‘Bachelorette’ Rachel Lindsay on dealing with a ‘racist contestant’ and audience

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ABC just cast its first black “Bachelor,” but former “Bachelorette” Rachel Lindsay knows the show has more work to do when it comes to diversity and inclusion.

Lindsay, an attorney who made history as the franchise’s first black lead in 2017, appeared Wednesday on Andy Cohen’s “Watch What Happens Live,” where she opened up about the racism she experienced from the “Bachelorette” audience and from a contestant on the dating program.

“I definitely experienced it more so when it came to picking the men,” she said. “And then at the end, my husband is Colombian, and so I got a lot of racism towards the fact that we were in an interracial relationship. Just a lot of nasty messages, trolling.”

The 13th season of “The Bachelorette” saw Lindsay get engaged to winner Bryan Abasolo. The pair have been married since 2019.

To ensure a safer environment for future black cast members, including Season 25 leading man Matt James, Lindsay called for a stronger “vetting” process when scouting talent for the show.

“I did have a racist contestant on my season,” she told Cohen and fellow guest, Sen. Cory Booker. “You need a person of color in the decision room making decisions so that doesn’t happen to them.”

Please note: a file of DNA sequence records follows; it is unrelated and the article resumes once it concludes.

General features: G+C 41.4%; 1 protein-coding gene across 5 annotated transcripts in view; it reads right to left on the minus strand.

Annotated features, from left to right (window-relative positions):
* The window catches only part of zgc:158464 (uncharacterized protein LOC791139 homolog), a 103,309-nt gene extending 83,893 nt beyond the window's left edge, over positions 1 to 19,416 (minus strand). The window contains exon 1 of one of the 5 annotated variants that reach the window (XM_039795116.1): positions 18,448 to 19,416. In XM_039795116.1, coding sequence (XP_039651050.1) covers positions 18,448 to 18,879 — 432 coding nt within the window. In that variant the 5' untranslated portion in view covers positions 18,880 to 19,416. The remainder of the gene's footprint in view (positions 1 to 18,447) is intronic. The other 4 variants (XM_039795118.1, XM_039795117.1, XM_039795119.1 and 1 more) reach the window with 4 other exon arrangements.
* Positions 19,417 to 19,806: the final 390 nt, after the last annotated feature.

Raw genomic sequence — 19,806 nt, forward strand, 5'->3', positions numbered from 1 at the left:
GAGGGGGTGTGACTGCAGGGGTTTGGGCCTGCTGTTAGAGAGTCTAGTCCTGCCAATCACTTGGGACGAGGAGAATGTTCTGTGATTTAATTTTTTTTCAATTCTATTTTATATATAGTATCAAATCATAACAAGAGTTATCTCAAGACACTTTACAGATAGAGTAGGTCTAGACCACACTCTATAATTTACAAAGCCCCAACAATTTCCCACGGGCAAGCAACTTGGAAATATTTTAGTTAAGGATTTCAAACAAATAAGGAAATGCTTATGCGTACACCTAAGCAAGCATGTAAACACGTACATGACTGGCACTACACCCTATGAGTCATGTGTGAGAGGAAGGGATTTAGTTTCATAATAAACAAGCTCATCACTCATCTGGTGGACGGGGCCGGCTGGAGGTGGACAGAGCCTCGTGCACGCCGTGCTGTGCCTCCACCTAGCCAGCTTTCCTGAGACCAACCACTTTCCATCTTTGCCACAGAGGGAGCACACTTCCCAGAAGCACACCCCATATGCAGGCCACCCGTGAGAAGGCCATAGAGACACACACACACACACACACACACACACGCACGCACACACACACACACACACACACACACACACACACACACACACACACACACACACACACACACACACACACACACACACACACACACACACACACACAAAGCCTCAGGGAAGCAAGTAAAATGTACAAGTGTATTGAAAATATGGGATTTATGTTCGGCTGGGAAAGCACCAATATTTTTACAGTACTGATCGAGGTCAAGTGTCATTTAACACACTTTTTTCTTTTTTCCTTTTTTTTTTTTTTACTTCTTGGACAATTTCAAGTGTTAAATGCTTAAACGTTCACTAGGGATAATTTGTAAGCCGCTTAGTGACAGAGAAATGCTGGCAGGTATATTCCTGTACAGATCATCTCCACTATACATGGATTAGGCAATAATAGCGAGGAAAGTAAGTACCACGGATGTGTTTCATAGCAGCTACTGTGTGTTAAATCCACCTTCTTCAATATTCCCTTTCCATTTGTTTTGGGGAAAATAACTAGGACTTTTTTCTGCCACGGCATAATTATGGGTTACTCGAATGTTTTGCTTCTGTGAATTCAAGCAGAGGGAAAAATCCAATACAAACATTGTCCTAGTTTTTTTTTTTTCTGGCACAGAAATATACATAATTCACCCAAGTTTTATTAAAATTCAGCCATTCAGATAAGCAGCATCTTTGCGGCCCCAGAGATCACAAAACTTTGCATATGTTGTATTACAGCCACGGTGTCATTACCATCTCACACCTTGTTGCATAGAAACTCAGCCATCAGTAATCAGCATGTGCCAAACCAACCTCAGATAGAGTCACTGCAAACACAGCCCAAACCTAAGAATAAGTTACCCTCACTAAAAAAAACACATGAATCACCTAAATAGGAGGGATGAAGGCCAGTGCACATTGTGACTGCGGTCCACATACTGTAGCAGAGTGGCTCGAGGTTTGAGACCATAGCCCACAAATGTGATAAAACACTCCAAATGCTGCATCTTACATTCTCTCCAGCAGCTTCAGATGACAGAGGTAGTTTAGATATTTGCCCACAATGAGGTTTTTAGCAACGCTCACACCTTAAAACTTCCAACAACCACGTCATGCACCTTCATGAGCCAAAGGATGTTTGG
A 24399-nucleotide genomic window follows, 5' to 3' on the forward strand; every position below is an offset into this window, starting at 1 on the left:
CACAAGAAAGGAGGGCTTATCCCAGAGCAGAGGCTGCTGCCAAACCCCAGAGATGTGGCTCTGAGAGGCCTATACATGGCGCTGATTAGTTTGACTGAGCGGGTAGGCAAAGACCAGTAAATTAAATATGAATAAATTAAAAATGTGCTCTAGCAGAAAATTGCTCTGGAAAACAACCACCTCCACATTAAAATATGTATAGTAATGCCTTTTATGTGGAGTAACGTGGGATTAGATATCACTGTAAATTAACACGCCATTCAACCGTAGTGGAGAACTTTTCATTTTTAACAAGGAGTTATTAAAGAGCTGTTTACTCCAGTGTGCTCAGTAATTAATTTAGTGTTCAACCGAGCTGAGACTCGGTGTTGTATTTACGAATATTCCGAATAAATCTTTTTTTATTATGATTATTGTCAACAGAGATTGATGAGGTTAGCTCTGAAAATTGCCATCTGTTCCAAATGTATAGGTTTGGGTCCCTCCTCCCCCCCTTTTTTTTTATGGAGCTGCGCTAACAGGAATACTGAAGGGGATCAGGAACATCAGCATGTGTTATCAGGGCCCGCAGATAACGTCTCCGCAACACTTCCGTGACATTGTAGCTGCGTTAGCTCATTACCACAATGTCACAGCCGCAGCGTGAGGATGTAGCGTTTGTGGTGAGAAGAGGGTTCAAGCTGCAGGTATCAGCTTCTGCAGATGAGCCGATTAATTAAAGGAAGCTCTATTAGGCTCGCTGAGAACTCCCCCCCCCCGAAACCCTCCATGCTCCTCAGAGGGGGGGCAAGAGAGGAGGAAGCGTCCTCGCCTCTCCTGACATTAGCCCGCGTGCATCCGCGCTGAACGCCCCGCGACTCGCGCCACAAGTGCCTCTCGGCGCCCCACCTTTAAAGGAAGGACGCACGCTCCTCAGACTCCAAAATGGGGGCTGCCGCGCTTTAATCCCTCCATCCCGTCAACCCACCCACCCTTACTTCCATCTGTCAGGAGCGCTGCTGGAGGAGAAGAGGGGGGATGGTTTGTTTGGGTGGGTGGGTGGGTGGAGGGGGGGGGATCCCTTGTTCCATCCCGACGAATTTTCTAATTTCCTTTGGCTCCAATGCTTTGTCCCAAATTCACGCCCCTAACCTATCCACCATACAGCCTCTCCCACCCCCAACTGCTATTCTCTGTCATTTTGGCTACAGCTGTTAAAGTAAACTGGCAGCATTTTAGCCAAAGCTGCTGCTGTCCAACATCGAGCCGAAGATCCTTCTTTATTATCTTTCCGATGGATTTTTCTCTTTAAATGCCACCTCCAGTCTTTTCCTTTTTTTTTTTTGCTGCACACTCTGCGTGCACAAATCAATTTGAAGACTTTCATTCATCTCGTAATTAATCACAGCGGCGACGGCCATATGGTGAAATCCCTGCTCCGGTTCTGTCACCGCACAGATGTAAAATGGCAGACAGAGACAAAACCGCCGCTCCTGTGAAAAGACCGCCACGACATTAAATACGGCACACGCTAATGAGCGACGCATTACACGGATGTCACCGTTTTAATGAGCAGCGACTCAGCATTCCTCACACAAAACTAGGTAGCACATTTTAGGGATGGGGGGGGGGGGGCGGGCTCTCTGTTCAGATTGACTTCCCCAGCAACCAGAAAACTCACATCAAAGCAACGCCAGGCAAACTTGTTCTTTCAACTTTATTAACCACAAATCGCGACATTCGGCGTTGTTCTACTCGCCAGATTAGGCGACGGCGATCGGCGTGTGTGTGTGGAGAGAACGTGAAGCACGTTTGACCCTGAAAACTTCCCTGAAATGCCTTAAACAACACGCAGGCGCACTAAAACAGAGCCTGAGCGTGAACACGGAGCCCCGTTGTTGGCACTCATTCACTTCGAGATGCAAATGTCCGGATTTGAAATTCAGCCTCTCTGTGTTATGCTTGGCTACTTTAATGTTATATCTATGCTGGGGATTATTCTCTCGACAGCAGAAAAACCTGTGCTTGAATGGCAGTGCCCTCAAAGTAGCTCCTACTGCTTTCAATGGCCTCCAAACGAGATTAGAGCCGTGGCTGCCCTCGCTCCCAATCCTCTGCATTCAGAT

Earlier this month, Lindsay threatened to cut ties with the popular franchise unless it underwent a “diversity makeover.” That same week, ABC unveiled James as the first black lead of “The Bachelor” after 18 years and 40 seasons.

“It’s a step in the right direction,” James told “Good Morning America” when his casting was announced. “When Rachel speaks, we listen. She has a very important voice in all of this, being the first black woman/person of color to have a lead. So I think that we’re all following suit in that conversation, and this is hopefully the first … of many Black men to be in the position that I’m at now.”

Lindsay also celebrated the historic moment, but challenged the production team to work harder behind the scenes in addition to increasing representation in front of the camera.

“I want producers of color. I want for them to cast leads that are interested in dating outside of their race — that aren’t just getting their first-time experience for the first time on national TV,” she said on “GMA” last week. “I need the acknowledgment of that — not putting a Band-Aid over the situation and just saying, ‘Here, we’re going to put this here. Are you happy now?’”

The 25th season of “The Bachelor” is set to premiere in 2021.


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